Last week federal prosecutors in New York requested a whole lot of documents related to the Trump inauguration, donation and spending. The two major issues apparently under investigation were, (1) where the bleep did all that money go; and (2) did any of those donations come from foreign sources, which would have been in violation of law?
There has been much clucking about how the bleep the Trumps spent twice as much money as previous presidents on half as much inauguration. For all the money spent — $107 million — here were only three official balls instead of the usual ten or so, and the entertainment was barely worthy of a senior class reunion. Paul Waldman:
It may be some time before we know the full story of what happened in the inaugural, but this appears to be the outline. The inaugural was run by some people of questionable character, who raised an unprecedented amount of money. The spending of that money was certainly wasteful and perhaps even fraudulent; a friend of Melania Trump set up an event-planning company just before the inauguration and was paid $26 million, Trump’s campaign manager billed $2 million for getting a crowd to show up, and another event planner spent $10,000 on makeup for 20 staff members attending a party.
Like much of what Trump is involved in, the whole thing was ad hoc, haphazard, and without much in the way of care or oversight, offering numerous ways for the unscrupulous to fill their pockets. But it has also been shrouded in mystery, since inaugurals aren’t subject to the same disclosure requirements as most government functions.
Along with the makeup, it was Reported last month that “There was another $30,000 in per diem payments to dozens of contract staff members, in addition to their fully covered hotel rooms, room service orders, plane tickets and taxi rides, including some to drop off laundry.”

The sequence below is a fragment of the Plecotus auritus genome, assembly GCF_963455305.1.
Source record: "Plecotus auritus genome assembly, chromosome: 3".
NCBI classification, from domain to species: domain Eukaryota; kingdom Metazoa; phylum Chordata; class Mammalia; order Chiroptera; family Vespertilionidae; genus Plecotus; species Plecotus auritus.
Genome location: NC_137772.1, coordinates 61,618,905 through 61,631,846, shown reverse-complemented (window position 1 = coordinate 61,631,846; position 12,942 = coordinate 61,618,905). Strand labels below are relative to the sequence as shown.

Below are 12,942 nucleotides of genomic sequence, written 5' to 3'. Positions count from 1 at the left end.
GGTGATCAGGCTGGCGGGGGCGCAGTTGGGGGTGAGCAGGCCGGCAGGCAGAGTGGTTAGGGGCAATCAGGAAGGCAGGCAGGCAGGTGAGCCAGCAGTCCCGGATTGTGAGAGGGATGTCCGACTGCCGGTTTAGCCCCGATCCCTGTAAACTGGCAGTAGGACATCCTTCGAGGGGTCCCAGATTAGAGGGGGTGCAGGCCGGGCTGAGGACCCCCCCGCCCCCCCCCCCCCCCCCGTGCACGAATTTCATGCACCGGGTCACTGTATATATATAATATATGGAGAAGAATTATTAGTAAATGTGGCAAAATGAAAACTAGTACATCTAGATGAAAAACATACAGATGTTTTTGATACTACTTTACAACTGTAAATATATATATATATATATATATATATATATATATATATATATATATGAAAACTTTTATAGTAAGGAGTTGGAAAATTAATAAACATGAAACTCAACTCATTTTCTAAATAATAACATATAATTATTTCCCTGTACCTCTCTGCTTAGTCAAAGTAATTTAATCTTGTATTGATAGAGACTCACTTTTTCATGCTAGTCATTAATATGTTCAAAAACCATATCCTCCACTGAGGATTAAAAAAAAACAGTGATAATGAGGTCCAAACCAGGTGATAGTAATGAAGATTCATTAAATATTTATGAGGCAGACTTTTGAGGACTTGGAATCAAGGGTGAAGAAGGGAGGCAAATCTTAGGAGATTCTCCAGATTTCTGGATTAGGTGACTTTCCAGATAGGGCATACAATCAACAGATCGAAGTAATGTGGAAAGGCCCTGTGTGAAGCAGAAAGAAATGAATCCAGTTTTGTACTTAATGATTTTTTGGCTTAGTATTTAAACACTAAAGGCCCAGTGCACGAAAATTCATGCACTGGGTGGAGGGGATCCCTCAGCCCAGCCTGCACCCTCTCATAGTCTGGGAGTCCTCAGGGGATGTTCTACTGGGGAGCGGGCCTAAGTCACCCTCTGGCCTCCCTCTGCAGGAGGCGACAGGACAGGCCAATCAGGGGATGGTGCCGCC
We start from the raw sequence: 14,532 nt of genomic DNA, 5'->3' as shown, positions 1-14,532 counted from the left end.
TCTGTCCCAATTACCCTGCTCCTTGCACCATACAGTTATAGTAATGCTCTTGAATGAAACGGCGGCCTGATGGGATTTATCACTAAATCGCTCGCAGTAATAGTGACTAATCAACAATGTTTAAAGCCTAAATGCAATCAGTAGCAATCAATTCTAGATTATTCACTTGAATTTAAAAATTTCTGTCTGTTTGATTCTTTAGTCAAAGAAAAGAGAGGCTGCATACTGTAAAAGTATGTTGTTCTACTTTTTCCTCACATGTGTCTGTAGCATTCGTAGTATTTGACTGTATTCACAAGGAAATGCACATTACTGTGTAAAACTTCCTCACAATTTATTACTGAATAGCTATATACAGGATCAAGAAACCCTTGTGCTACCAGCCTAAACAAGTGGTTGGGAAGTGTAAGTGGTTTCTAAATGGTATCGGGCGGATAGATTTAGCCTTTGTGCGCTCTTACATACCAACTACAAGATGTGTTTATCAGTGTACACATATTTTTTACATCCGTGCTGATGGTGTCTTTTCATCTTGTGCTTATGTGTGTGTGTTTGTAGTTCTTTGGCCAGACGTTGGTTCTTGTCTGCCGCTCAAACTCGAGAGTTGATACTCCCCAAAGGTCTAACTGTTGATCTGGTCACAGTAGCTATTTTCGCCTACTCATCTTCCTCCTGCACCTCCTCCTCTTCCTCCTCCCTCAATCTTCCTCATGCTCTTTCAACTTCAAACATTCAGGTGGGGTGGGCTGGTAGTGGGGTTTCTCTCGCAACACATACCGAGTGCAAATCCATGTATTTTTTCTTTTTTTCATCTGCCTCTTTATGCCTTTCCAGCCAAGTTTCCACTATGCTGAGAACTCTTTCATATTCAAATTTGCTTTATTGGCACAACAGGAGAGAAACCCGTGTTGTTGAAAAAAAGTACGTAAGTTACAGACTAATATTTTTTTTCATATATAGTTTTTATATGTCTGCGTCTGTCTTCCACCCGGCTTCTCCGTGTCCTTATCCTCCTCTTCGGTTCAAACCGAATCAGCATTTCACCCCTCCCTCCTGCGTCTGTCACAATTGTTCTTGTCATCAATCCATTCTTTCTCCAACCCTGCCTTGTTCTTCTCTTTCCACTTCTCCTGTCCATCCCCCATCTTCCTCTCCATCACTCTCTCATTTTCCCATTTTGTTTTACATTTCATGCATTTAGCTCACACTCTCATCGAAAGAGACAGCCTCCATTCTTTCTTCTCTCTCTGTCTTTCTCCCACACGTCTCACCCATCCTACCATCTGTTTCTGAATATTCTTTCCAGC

I did some checking; yes, a top-of-the-line professional makeup artist might charge $500 per person for an extra special event, although there are very good ones who work for a lot less. But I have a hard time believing Trump was that generous to contract staff members, unless they were purely political hires. This is the guy who built and ran his golf clubs with illegal labor. Like this —
The brightly painted homes that line the road in Santa Teresa de Cajon, many paid for by wages earned 4,000 miles away, are the fruits of a long-running pipeline of illegal workers to the president’s course, one that carried far more than a few unauthorized employees who slipped through the cracks.
Soon after Trump broke ground at Bedminster in 2002 with a golden shovel, this village emerged as a wellspring of low-paid labor for the private club, which charges tens of thousands of dollars to join. Over the years, dozens of workers from Costa Rica went north to fill jobs as groundskeepers, housekeepers and dishwashers at Bedminster, former employees said. The club hired others from El Salvador, Mexico and Guatemala who spoke to The Post. Many ended up in the blue-collar borough of Bound Brook, New Jersey, piling into vans before dawn to head to the course each morning.
Not that they would have risked getting caught hiring illegal help for the inauguration, but I still can’t see them being that generous to the hired help doing flunky jobs. I’m saying there was a whole lot o’ padding in those expense records.
Now that federal investigators finally are looking into Trump’s inauguration expenses, my first question is, How much of this money ended up in the pockets of the Trumps? Michael Lewis, author of Moneyball and The Big Short, wrote that Trump paid no attention to his own transition team until he found out the team had raised several million dollars to pay the staff.